Can you send a person to Drug Rehab Against Their Will?

Do you know how to get someone into rehab against their will?

If you are addicted to alcohol or drugs, you know that you must quit. You are fully aware that nothing good will ever come from using more.

Yet, stopping is not easy. You don’t want to feel the horrible sickness of withdrawal. Furthermore, the compulsion to continue using is overwhelming.

Your loved ones do not understand how you feel. But, they do want to help and see you get better. In your current state, your focus is on getting high.

It may not make sense to people on the outside, but addiction has reprogrammed your brain. You are trapped helplessly inside, watching as your addicted brain proceeds to tear apart your life before your eyes.

How would you feel if your family forced you into rehab? Your thoughts on this may be conflicted. On the one hand, you may be secretly grateful that they are saving you from yourself.

Or, you may feel angry and betrayed. Interpreting your feelings may be difficult because the addiction gets involved in clouding your thoughts and feelings.

Is it possible for your family members to commit you to rehab involuntarily?

If you are an adult, over the age of 18, you may believe that your family cannot force you to go to rehab or mental health facility. You may be surprised to learn that they can force you into rehab. In some cases, forced drug rehab can last as long as six months. How is this possible?

In at least 37 states in the United States, involuntary commitment laws exist for families, with the help of a judge and a court order, to force their loved ones into drug treatment. In the remaining states, there may be similar laws specific to either drugs or alcohol. Can they get away with this? If you don’t want to go, can you fight forced rehab?

When your family confronts you with legal threats to send you to involuntary treatment for substance abuse, you may be terrified. Suddenly, they are forcibly taking away your freedom to do what you want. You may worry about what people will think. Could you lose your job or your children?

After your initial response to the news, you may think about getting a lawyer to defend yourself. If you do this, you may have a chance to prevent being forced into rehab. In many cases, the laws that allow for forced rehab are on shaky ground. A good lawyer can prevent your forced admission, or they can get you out afterward.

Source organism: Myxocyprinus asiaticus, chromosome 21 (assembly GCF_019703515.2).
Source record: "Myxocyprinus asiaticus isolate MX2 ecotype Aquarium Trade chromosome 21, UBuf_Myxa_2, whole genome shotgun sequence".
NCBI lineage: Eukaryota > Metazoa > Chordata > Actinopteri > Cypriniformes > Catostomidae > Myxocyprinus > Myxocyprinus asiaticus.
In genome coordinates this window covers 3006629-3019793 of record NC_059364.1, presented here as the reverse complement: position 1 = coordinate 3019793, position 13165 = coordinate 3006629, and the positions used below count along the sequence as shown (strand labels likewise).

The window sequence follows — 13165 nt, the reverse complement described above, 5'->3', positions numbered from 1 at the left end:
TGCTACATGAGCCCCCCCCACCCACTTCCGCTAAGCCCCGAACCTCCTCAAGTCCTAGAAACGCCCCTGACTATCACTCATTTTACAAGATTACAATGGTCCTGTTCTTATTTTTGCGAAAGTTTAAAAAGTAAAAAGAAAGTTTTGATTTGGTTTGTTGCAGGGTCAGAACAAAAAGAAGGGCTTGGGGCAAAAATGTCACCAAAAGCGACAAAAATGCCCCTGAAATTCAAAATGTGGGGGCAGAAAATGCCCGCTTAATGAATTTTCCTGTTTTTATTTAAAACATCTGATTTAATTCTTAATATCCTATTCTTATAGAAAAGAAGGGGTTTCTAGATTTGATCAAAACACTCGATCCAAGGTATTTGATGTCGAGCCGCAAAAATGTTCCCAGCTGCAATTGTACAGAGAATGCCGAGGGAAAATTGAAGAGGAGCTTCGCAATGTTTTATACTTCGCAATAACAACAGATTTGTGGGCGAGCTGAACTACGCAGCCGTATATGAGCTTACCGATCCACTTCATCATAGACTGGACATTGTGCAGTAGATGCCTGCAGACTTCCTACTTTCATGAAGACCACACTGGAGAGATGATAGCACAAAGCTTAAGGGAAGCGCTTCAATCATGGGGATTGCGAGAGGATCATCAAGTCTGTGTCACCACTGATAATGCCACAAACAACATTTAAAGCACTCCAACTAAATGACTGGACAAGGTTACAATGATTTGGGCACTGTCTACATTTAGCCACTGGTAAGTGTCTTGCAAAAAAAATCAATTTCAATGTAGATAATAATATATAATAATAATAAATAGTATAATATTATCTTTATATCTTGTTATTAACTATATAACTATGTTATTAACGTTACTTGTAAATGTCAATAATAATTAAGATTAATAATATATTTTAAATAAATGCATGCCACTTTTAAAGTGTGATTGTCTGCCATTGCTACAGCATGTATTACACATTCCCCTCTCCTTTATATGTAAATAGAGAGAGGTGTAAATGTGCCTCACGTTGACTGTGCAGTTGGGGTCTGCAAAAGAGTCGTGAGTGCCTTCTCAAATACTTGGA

However, the lawyer you want to hire may see that you are intoxicated. Or, they may learn that you have legal issues already due to drug abuse. An ethical lawyer will likely refuse to handle your case to save you from forced rehab.

What alternatives are there to avoid getting committed to rehab against your will?

After some careful thought, you may conclude that your family is trying to help you. They love you and want the best for you.

Your family wants you to have a good future. Rehab for a month or a few months is temporary. They hope that you will come out of rehab changed and ready to start a new life without the need for drugs or alcohol.

One option that you have is to negotiate with your family and come to an agreement. You may agree to go to rehab, but you want to be a part of the decisions. You and your family can work together on researching treatment programs.

Are there options other than going to a rehab program?

If you are addicted to opioids, you have the option to seek medication-assisted treatment. While some rehabs offer this therapy, more commonly, it is provided in a private doctor’s office. Suboxone is one of the most popular medications for treating opioid addiction. Suboxone doctors are now treating patients remotely by telemedicine video visits.

What happens if you go to the Suboxone doctor, and then your family tries to commit you to an addiction treatment center against your will?

If your family goes to a judge and asks the judge to commit you, they must then prove that you have a drug problem. When you take Suboxone prescribed by a doctor, if treatment is successful, you will no longer have a drug problem during your medical therapy.

While I am not a lawyer, my opinion is that a judge will not force you to go to rehab when you are already receiving optimal medical therapy. Forced rehab would not make sense in that situation. Hence, you may be able to prevent being forced to go to rehab by starting treatment and stopping your drug use.

What if I am a heavy drinker, and my family wants to put me in treatment for alcohol use disorder?

There is also a medication-assisted treatment for alcohol abuse. Naltrexone can help you to quit drinking. In combination with psychotherapy, you can stop drinking without rehab. Keep in mind that you may need to go through detox.

While it is possible to do this at home, you may want to consider an inpatient medical facility. If you can resolve your drinking problem before your family can get an order signed by the judge, you may be able to avoid forced rehab.

Should I break off all future contact with my family if they force me to go rehab?

You are going to be angry with your family when they make you go to rehab. It will seem as if they are over-reacting. Why bring a lawyer and judge into personal family matters?

In the short term, you may decide to break off communications with your family. Yet, your feelings will change over time.

As you recover from active addiction, you will begin to see why your family took action. They feared for your life. What would you have done in their position? In time, you may even be grateful to your family for not being afraid to get you to a place where you could finally get help.

How do you get someone committed to rehab?

The specific laws will vary from one state to another. An excellent example of this type of state law is the Marchman Act in Florida.

The Marchman Act is a law that allows the family to force a family member into rehab. They go to a judge who signs the order. If a Florida judge orders you to residential rehab, it can be for up to three months. Then, they can extend it to six months.

The Baker Act is a law that allows forced treatment for mental illness for up to three days. Addicted loved ones are sometimes sent to mental health facilities by a family member, doctor, or law enforcement officer, using the Baker Act.